The fallout Monday from President Trump’s sweeping immigration order exposed painful rifts within the Republican Party, alarmed members of his Cabinet and fueled suspicions among his top advisers.
That left the defiant commander in chief stewing over who was to blame — capped by Trump’s remarkable decision late Monday to fire the acting attorney general because she refused to enforce the order as potentially unlawful.
For all the promises of Republican bonhomie, Trump and his aides kept GOP congressional leaders almost completely in the dark about the most consequential act of his young presidency: a temporary ban on refugees and on anyone from seven majority-Muslim nations.
Defense Secretary James Mattis and Homeland Security Secretary John Kelly fumed privately to associates over the weekend because they had been caught unaware by a travel ban that was drafted and set into action largely in secret by the White House, according to three people who have spoken with them.
Inside the West Wing, tensions flared as differences in management style emerged between two factions: one led by chief strategist Stephen K. Bannon and senior policy adviser Stephen Miller, who wrote the immigration order, and the other composed of Chief of Staff Reince Priebus and his deputies, who are accustomed to operating with a more traditional chain of command.
Miller, 31, was the public face of the order and the populist wing of the White House over the weekend, directing department and agency chiefs as well as explaining and defending the move in television interviews.
As it became evident that the rollout of the executive order bordered between clumsy and dysfunctional, people in Trump’s orbit divided over who was at fault, with some blaming Miller. Others said it was Priebus who should have taken charge of better coordinating with the departments and communicating with lawmakers and the public.
“The problem they’ve got is this is an off-Broadway performance of a show that is now the number one hit on Broadway,” said former House speaker Newt Gingrich, an informal adviser to Trump.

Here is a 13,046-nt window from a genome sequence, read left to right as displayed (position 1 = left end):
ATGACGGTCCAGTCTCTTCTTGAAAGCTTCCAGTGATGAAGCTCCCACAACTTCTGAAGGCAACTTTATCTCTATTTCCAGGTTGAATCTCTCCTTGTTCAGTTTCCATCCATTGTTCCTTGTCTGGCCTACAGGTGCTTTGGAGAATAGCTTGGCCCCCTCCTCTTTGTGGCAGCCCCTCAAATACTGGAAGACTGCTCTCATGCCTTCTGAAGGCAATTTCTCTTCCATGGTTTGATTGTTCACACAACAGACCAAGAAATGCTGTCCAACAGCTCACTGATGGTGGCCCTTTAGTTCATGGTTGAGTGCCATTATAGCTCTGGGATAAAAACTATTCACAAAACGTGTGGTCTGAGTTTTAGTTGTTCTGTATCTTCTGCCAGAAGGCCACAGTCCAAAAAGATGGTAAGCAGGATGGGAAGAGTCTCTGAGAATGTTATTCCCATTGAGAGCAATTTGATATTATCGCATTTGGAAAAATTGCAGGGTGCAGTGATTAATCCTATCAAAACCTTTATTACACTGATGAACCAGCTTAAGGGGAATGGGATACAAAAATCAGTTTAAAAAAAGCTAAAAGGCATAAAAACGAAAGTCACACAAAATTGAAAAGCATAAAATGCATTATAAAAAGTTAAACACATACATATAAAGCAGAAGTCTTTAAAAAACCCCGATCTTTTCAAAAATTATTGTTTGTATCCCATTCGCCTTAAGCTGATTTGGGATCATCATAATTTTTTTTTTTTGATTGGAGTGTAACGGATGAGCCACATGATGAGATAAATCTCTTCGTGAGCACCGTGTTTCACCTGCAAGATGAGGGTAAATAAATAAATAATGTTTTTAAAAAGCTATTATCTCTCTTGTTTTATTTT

The infighting spilled into public view Monday morning on MSNBC’s “Morning Joe.” Host Joe Scarborough, who spent part of Sunday visiting Trump at the White House, looked into the camera and directly challenged Miller.
“This weekend was a disgrace and it’s all on your shoulders,” Scarborough intoned.
His commentary was all but certain to be noticed by the president himself; Trump is such an avid watcher of the show that when Sen. Joe Manchin III (D-W.Va.) recently appeared, he received a congratulatory call from Trump just moments later.
Scarborough’s monologue encapsulated many of the hallmarks of the new White House: It was direct, passionate and provocative, and it played out on live television.
Scarborough’s analysis aligned with a faction of the West Wing that has grown concerned about the ascent of Miller and Bannon, close partners in driving Trump to make good on his most populist and nationalistic campaign promises, however incendiary.
One area of heated debate is the Deferred Action for Childhood Arrivals program, which grants legal protection to undocumented immigrants who are brought to the United States as children — commonly known as “dreamers.” Hard-line conservatives have been urging Trump to rescind DACA, while other advisers, including Gingrich, are counseling him to keep it in place and avoid a politically treacherous confrontation, according to people involved in the deliberations.
“Why pick a fight over this group of people who have a lot of emotional stories to tell? It’s not realistic. It’s not practical,” Gingrich said. “I strongly agree with the general direction we’re going, but I think this particular fight doesn’t emotionally make any sense.”
In many ways, Trump’s leading advisers are simply operating within the power parameters the president established. Some officials — Bannon and Miller chief among them — are actively shaping policy and guiding the president’s decisions. Others — such as Priebus, the deputy chiefs of staff and White House press secretary Sean Spicer — function in a more reactive capacity, left trying to find order in chaos and explain away slapdash actions.
The Priebus-Bannon relationship has had its warm moments. When Priebus’s wife was recently baptized into the Greek Orthodox Church, Bannon attended the reception.
The competing power dynamic appears to have made Priebus, in particular, suspicious of his colleagues’ motives, especially as Bannon asserts his influence, according to several people with knowledge of the situation.
“A little bit of under-competence and a slight amount of insecurity can breed some paranoia and backstabbing,” one White House official, who was granted anonymity to speak candidly, said of Priebus. “We have to get Reince to relax into the job and become more competent, because he’s seeing shadows where there are no shadows.”